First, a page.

The purpose of this Chapter is to promote the educational, cultural, economic, and general welfare of the community by:
(a) Providing a mechanism to identify and conserve the distinctive historic and architectural characteristics and other historic resources of the City which represent elements of the City’s cultural, social, economic, political and architectural history;
(b) Conserving and improving the value of property in and around designated historic properties within the community;
(c) Enhancing the attractiveness of the City to residents, current and prospective homeowners, visitors and shoppers and thereby supporting and promoting business, commerce, industry, and providing economic benefit to the City; and
(d) Encouraging preservation, restoration, and rehabilitation of historic properties within the City.
(Ord. 1026, Code 2016)
Unless specifically defined below, words or phrases in this chapter shall be interpreted so as to give them the same meaning as they have in common usage and so as to give this ordinance its most reasonable application.
(a) Alteration: Any act or process that changes one or more of the architectural features of a site or structure, including, but not limited to, the erection, construction, reconstruction, or removal of any structure.
(b) Architectural Features: The physical elements of a structure or designed landscape which may include the setting, scale, detailing and decorative elements, size and shape of the structure/landscape or components of the structure/landscape (for example: roofs, cupolas, windows, doors, fireplaces, stairways, retaining walls, benches, lighting, paths, materials, textures, colors, and spaces).
(c) Certification of Appropriateness: A certificate issued by the Historic Preservation Commission indicating its approval of plans for alteration, construction, removal, or demolition of a historic structure or historic site.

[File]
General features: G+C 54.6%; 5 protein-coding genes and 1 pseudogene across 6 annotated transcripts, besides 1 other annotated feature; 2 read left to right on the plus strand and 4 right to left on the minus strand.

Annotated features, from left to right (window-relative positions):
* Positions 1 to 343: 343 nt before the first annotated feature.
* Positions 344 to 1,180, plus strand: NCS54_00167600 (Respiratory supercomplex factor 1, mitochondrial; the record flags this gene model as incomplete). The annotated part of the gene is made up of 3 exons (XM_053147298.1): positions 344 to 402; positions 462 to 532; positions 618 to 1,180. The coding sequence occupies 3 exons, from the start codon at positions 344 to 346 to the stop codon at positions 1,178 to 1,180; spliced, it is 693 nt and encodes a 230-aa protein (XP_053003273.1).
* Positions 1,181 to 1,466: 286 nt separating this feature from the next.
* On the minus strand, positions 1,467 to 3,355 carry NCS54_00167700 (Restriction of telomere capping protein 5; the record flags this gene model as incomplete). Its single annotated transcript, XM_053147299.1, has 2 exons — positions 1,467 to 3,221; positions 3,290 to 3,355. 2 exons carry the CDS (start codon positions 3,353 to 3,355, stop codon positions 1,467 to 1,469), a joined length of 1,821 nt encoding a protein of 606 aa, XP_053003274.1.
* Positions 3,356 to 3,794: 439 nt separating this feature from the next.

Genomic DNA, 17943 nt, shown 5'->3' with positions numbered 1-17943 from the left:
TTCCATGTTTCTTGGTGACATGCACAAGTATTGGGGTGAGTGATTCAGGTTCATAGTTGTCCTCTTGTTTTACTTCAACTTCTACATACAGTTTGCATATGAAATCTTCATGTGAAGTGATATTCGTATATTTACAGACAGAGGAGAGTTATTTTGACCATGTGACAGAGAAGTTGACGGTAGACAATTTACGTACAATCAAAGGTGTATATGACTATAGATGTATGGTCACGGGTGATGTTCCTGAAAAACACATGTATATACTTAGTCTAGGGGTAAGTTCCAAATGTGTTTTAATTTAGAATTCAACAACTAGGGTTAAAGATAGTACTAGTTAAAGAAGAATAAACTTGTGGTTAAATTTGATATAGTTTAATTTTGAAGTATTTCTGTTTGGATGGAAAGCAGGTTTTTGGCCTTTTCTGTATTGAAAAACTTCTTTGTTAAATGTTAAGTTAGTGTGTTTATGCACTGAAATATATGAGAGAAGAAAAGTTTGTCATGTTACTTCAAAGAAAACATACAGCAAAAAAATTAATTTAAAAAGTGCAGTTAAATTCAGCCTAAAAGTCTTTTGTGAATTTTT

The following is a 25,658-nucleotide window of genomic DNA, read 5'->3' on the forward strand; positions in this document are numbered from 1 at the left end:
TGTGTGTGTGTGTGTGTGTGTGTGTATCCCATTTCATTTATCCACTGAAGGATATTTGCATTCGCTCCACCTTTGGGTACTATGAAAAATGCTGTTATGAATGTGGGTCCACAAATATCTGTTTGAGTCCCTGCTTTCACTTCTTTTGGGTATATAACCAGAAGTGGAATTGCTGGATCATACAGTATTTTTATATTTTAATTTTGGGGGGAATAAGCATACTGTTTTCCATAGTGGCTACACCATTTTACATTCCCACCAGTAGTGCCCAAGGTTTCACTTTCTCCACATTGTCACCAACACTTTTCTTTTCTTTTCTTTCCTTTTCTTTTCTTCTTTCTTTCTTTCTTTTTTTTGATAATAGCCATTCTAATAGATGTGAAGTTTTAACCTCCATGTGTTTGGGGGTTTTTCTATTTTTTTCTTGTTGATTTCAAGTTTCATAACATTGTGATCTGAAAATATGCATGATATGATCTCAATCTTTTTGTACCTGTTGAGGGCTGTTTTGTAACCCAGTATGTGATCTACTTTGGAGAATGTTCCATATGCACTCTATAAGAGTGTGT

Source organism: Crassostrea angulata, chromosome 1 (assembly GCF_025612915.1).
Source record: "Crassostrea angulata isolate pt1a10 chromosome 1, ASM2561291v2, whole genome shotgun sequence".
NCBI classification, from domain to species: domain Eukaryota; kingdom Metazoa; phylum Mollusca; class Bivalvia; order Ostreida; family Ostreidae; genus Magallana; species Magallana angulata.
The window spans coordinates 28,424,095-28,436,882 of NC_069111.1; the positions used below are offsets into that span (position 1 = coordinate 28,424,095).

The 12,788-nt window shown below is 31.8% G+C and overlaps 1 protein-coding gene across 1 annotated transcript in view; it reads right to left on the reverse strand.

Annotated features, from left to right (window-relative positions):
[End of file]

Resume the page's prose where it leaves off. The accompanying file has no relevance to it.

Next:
(d) Commission: Historic Preservation Commission.
(e) Construction: The act of making an addition to an existing structure or the erection of a new principal or accessory structure on a lot or property.
(f) Criteria for Review: A standard of appropriate activity that will preserve the historic and architectural character of a historic structure or historic site.
(g) Demolition: Any act or process that destroys in part or in whole a historic structure or historic site.
(h) Historic Site: The location of a significant event, a prehistoric or historic occupation or activity, or a building or a structure, whether standing, ruined or vanished, where the location itself possesses historic, cultural, or archeological value, regardless of the value of any existing structure.
(i) Historic Structure: Anything constructed or erected with a fixed location on the ground that is worthy of preservation because of its particular historic, architectural, archeological, or cultural significance. Structure types that may be worthy of preservation include - but are not limited to - buildings, walls, fences, signs, billboards, sheds, towers, and bins.
(j) Integrity of Association: A property’s direct connection with a significant event or person. To have integrity of association, the property must be where the significant event or activity occurred, and it must be sufficiently intact to convey the connection to an observer.
(k) Integrity of Design: The combination of elements that create the form, plan, space, structure, style, and regional character of a property as it was originally conceived. It includes such elements as organization of space, proportion, skill, technology, ornamentation, and materials.
(l) Integrity of Materials: The physical elements that originally were combined to form a property. For a rehabilitated property to have integrity of materials, most of its historical materials must have been preserved; it must be an actual historic property, not a recreation.
(m) Integrity of Setting: The physical environment (including natural or manmade features) related to a property’s functions, its significant role, or its design. Setting refers to the character of the place where a property played its significant role in history.
(n) Integrity of Workmanship: The physical evidence of the crafts of a particular culture or people during the period in history or prehistory when a property was created.
(o) Owner of Record: The individual(s), corporation(s), or other legal entity(s) listed as owner on the records of the Register of Deeds of Miami County.
(p) Removal: Any relocation of a structure in whole or in part on its site or to another site.
(q) Repair: Any change to a structure or site that is not construction, removal, alteration, or demolition.
(Ord. 1026, Code 2016)